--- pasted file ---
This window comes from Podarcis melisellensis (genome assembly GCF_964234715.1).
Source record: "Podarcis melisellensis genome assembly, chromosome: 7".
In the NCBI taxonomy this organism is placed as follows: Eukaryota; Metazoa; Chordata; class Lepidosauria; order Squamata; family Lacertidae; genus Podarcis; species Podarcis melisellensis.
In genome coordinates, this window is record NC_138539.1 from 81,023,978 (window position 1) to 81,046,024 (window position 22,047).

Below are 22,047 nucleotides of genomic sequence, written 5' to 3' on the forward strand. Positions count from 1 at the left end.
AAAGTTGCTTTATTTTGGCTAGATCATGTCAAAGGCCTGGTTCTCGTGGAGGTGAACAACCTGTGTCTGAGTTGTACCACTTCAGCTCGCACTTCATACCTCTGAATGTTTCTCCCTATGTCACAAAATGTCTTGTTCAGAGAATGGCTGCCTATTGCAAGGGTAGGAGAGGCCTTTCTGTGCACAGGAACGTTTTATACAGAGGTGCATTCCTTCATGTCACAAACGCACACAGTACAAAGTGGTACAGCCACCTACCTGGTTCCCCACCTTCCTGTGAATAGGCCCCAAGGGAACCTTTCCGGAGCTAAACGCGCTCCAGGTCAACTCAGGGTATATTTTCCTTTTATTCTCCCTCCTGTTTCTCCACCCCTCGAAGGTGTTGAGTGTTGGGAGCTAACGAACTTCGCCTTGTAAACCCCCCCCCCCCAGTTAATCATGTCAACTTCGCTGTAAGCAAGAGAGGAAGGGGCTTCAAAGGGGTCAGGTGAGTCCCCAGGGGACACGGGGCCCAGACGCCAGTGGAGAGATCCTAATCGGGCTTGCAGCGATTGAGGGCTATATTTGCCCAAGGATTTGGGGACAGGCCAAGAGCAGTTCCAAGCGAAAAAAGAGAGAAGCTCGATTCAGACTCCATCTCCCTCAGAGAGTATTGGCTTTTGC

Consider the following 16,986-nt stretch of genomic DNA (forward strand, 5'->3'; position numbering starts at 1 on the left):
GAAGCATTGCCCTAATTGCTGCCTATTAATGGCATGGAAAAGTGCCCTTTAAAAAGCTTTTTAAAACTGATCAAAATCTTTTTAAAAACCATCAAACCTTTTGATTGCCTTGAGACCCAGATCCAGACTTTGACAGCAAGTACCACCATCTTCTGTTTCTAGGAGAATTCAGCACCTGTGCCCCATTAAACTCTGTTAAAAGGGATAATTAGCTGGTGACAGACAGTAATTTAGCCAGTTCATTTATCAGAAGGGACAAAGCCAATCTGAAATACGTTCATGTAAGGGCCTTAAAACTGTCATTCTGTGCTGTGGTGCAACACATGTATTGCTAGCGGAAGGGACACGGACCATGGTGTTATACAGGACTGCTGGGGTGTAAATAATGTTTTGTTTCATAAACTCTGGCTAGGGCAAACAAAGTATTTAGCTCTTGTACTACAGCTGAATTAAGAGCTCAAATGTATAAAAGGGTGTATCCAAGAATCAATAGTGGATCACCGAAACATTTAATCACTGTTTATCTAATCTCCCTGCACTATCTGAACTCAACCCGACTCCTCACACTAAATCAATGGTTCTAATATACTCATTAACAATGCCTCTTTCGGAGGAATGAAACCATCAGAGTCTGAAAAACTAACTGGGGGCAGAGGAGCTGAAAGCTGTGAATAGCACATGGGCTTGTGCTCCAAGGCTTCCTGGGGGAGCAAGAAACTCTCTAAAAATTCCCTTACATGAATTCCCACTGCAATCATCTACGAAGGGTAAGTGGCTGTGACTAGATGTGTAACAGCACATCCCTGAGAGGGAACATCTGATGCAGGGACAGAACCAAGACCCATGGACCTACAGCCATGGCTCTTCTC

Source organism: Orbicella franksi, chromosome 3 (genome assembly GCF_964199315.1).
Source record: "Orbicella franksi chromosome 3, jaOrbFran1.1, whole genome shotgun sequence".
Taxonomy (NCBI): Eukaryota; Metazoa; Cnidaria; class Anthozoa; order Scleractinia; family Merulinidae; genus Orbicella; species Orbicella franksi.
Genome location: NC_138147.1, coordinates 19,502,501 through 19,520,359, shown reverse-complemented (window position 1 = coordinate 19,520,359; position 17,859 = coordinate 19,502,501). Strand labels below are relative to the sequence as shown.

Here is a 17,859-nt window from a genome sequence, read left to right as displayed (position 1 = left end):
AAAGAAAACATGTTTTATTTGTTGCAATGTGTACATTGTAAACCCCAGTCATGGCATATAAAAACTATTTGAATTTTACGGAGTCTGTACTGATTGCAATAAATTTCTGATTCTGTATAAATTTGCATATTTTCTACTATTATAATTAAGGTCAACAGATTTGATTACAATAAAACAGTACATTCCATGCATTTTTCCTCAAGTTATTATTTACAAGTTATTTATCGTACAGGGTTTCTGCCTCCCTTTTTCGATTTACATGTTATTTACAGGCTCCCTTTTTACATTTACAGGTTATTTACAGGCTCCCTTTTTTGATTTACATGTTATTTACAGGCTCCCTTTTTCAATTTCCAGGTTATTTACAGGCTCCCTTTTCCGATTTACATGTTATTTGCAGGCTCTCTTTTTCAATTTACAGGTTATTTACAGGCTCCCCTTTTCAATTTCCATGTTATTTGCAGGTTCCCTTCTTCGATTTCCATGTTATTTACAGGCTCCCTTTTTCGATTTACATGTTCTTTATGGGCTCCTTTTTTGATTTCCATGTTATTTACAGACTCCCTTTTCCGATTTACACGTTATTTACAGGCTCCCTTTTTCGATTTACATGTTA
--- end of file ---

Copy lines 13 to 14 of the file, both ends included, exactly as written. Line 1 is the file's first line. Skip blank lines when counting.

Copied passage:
Here is a 17,859-nt window from a genome sequence, read left to right as displayed (position 1 = left end):
AAAGAAAACATGTTTTATTTGTTGCAATGTGTACATTGTAAACCCCAGTCATGGCATATAAAAACTATTTGAATTTTACGGAGTCTGTACTGATTGCAATAAATTTCTGATTCTGTATAAATTTGCATATTTTCTACTATTATAATTAAGGTCAACAGATTTGATTACAATAAAACAGTACATTCCATGCATTTTTCCTCAAGTTATTATTTACAAGTTATTTATCGTACAGGGTTTCTGCCTCCCTTTTTCGATTTACATGTTATTTACAGGCTCCCTTTTTACATTTACAGGTTATTTACAGGCTCCCTTTTTTGATTTACATGTTATTTACAGGCTCCCTTTTTCAATTTCCAGGTTATTTACAGGCTCCCTTTTCCGATTTACATGTTATTTGCAGGCTCTCTTTTTCAATTTACAGGTTATTTACAGGCTCCCCTTTTCAATTTCCATGTTATTTGCAGGTTCCCTTCTTCGATTTCCATGTTATTTACAGGCTCCCTTTTTCGATTTACATGTTCTTTATGGGCTCCTTTTTTGATTTCCATGTTATTTACAGACTCCCTTTTCCGATTTACACGTTATTTACAGGCTCCCTTTTTCGATTTACATGTTA